As for Chrenkoff's military sources, let's just say they have a number of credibility problems of their own. They may be generating that much power at peaks, but it's not sustained, and the infrastructure of the Iraqi electrical grid is so antiquated, that those same sources -- which I've talked to -- say they lose 10-15 % in transmission costs, because of uninsulated wiring, old cables and sabotage. There may be a lot of juice being produced, but it's not getting to the Iraqis' homes, and that's what really counts.

You're right to take Chrenkoff -- and me -- with a grain of salt, but I think I and my sources are probably better positioned to know what's happening here than some guy reading press releases from CENTCOM.

Posted by: Christopher Allbritton at September 16, 2004 8:09 AM

"and the infrastructure of the Iraqi electrical grid is so antiquated"

Which is whose fault, again?

It is completely morally fatuous to equate Iraq today with Iraq under Saddam. Especially when your description of 'hell' devolves into: "There may be a lot of juice being produced, but it's not getting to the Iraqis' homes, and that's what really counts." Oh, the horror! 10-15% transmission losses! It's just like being put through a shredder!

Posted by: Mike S. at September 16, 2004 10:15 AM

Bravo Mike S!
Too many people forget how much infrastructure might have been kept up to par if Saddam had not been building so many palaces all over the place or lining his pockets. Saddam failed to repair infrastructure from the ravages of his war with Iran as well.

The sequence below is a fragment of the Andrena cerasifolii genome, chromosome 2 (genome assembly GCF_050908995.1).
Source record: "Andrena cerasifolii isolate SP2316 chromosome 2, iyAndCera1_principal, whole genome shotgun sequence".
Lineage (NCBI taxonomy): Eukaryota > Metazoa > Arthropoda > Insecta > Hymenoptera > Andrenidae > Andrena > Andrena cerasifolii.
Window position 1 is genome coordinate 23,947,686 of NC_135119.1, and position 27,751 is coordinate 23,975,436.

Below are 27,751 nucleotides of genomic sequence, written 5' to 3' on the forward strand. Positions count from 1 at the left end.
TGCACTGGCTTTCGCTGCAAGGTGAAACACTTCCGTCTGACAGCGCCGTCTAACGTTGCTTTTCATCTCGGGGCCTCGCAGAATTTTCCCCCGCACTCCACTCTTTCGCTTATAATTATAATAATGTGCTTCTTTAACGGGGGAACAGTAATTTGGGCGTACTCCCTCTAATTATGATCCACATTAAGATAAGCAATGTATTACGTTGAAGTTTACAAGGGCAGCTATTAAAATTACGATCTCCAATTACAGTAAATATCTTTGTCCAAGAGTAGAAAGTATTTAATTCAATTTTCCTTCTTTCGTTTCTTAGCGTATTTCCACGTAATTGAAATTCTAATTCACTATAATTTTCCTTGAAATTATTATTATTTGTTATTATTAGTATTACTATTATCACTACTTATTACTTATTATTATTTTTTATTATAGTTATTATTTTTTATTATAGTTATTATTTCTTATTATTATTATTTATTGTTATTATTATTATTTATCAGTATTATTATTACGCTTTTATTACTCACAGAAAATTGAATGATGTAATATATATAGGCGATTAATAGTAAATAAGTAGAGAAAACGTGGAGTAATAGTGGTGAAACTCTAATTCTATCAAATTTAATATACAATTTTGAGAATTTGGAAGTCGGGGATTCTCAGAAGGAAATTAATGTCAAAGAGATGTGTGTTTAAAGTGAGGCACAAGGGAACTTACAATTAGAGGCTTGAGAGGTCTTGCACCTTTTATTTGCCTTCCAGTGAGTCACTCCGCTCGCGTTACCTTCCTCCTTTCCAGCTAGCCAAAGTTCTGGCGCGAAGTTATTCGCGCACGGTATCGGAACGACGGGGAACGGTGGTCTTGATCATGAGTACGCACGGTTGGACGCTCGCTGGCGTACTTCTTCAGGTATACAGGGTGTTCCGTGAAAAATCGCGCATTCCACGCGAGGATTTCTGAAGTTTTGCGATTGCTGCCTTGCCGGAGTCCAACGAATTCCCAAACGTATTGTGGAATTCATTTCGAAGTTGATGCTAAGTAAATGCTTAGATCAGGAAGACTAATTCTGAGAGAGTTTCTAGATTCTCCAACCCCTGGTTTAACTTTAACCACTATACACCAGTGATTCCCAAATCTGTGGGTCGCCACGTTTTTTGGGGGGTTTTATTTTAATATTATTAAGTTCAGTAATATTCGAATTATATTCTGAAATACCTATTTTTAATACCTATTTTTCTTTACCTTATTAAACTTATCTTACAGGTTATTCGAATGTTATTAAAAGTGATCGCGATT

The doom-sayers want to believe that our actions in Iraq are a failure, so badly that they feel the need to repeat the lies over and over again in an effort to bring it about. Since when does an MP have anything to do with rebuilding or even building new infrastructure? Most likely, the MP is going to be shipped to where ever they need a police presence, unlike where ever the engineers can go about getting their work done in peaceful surroundings. If the MP doesn't like the kind of job he's working, maybe he ought to change career fields.

I too have an army friend (Corp of Engineers) that spent some time over in Iraq helping rebuild their infrastructure. Hearing his stories, I'm more inclined to trust Chrenkoff's accounts than Albritton's.

Posted by: smmtheory at September 16, 2004 12:47 PM

This is a very interesting blog; got here by the way of NE Republican.

Just got through with Norman Podhoretz' wonderful, and long, article in "Commentary" entitled "World War IV: How It Started, What It Means, and Why We Have to Win". Highly recommended, unless to those unpersuaded by the neo-con world view.

The world is changing everywhere but in the minds of Democrats, and the particulars of the Iraq War, however awful, are cancelled by broad, deep and almost unreported changes in the Middle East itself because of the war. Reformist talk is heard in all the ME countries, the Palestinians are finally challenging the long stasis and brutality of Arafatism, Iraq as a partly open society contributes a border to the surrounding of neighboring dictatorships, resistance to other frozen and tyrannical system take the US presence seriously, etc.

The Left is forever doomed to small, reactionary and limited thinking on most issues, but particularly to the War on Terrorism.

Posted by: Rhod at September 18, 2004 3:24 PM

Welcome, Rhod.

I don't know that the Left is forever doomed. One hopes that it would fizzle out eventually.

Posted by: Justin Katz at September 19, 2004 9:09 AM

Yeah. You're right. I fell into my own hyperbole again; my excuse is that it comes from arguing with The Left all the time. I used to be one of them, too, way, way back. The Hound of Heaven was on my trail though, not necessarily the Bibilical One, but one very similar.

Posted by: Rhod at September 19, 2004 1:25 PM